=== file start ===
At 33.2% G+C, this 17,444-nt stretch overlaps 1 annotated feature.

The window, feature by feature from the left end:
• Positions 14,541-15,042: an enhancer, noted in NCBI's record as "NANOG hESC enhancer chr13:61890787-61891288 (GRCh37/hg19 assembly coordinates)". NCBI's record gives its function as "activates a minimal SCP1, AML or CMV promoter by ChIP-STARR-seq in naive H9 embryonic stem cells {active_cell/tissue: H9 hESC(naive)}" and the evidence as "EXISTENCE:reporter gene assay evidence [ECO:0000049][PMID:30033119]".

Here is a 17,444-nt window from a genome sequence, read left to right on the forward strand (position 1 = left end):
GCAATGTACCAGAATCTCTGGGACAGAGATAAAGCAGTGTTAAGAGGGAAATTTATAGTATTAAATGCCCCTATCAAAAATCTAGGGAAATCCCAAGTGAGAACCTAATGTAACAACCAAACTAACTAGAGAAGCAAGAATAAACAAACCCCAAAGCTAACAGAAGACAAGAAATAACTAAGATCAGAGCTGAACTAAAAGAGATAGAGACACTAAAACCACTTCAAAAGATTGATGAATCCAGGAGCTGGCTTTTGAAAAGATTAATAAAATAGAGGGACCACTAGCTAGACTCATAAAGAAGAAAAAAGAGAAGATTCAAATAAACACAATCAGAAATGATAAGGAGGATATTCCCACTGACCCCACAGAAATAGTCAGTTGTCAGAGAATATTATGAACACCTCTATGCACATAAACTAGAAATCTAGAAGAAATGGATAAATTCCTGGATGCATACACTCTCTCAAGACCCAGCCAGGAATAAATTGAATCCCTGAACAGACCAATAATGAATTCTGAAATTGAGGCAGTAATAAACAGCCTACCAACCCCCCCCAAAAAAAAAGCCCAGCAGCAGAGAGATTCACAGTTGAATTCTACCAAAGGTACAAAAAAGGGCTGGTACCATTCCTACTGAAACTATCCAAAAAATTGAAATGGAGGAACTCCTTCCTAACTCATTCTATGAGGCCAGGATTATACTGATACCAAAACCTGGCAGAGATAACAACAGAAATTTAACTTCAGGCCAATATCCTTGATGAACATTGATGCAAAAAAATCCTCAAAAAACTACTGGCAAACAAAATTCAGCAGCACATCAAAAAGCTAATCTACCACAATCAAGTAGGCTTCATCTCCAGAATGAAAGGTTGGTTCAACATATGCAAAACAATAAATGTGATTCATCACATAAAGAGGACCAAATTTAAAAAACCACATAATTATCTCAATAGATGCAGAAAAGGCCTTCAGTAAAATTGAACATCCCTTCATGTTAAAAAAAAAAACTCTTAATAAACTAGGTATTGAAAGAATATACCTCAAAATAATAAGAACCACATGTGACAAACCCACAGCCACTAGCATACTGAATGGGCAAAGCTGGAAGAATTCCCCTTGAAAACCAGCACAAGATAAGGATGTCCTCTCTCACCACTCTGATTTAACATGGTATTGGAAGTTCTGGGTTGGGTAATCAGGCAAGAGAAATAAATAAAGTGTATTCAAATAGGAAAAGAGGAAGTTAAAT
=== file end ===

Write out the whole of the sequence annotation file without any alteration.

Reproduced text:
At 33.2% G+C, this 17,444-nt stretch overlaps 1 annotated feature.

The window, feature by feature from the left end:
• Positions 14,541-15,042: an enhancer, noted in NCBI's record as "NANOG hESC enhancer chr13:61890787-61891288 (GRCh37/hg19 assembly coordinates)". NCBI's record gives its function as "activates a minimal SCP1, AML or CMV promoter by ChIP-STARR-seq in naive H9 embryonic stem cells {active_cell/tissue: H9 hESC(naive)}" and the evidence as "EXISTENCE:reporter gene assay evidence [ECO:0000049][PMID:30033119]".

Here is a 17,444-nt window from a genome sequence, read left to right on the forward strand (position 1 = left end):
GCAATGTACCAGAATCTCTGGGACAGAGATAAAGCAGTGTTAAGAGGGAAATTTATAGTATTAAATGCCCCTATCAAAAATCTAGGGAAATCCCAAGTGAGAACCTAATGTAACAACCAAACTAACTAGAGAAGCAAGAATAAACAAACCCCAAAGCTAACAGAAGACAAGAAATAACTAAGATCAGAGCTGAACTAAAAGAGATAGAGACACTAAAACCACTTCAAAAGATTGATGAATCCAGGAGCTGGCTTTTGAAAAGATTAATAAAATAGAGGGACCACTAGCTAGACTCATAAAGAAGAAAAAAGAGAAGATTCAAATAAACACAATCAGAAATGATAAGGAGGATATTCCCACTGACCCCACAGAAATAGTCAGTTGTCAGAGAATATTATGAACACCTCTATGCACATAAACTAGAAATCTAGAAGAAATGGATAAATTCCTGGATGCATACACTCTCTCAAGACCCAGCCAGGAATAAATTGAATCCCTGAACAGACCAATAATGAATTCTGAAATTGAGGCAGTAATAAACAGCCTACCAACCCCCCCCAAAAAAAAAGCCCAGCAGCAGAGAGATTCACAGTTGAATTCTACCAAAGGTACAAAAAAGGGCTGGTACCATTCCTACTGAAACTATCCAAAAAATTGAAATGGAGGAACTCCTTCCTAACTCATTCTATGAGGCCAGGATTATACTGATACCAAAACCTGGCAGAGATAACAACAGAAATTTAACTTCAGGCCAATATCCTTGATGAACATTGATGCAAAAAAATCCTCAAAAAACTACTGGCAAACAAAATTCAGCAGCACATCAAAAAGCTAATCTACCACAATCAAGTAGGCTTCATCTCCAGAATGAAAGGTTGGTTCAACATATGCAAAACAATAAATGTGATTCATCACATAAAGAGGACCAAATTTAAAAAACCACATAATTATCTCAATAGATGCAGAAAAGGCCTTCAGTAAAATTGAACATCCCTTCATGTTAAAAAAAAAAACTCTTAATAAACTAGGTATTGAAAGAATATACCTCAAAATAATAAGAACCACATGTGACAAACCCACAGCCACTAGCATACTGAATGGGCAAAGCTGGAAGAATTCCCCTTGAAAACCAGCACAAGATAAGGATGTCCTCTCTCACCACTCTGATTTAACATGGTATTGGAAGTTCTGGGTTGGGTAATCAGGCAAGAGAAATAAATAAAGTGTATTCAAATAGGAAAAGAGGAAGTTAAAT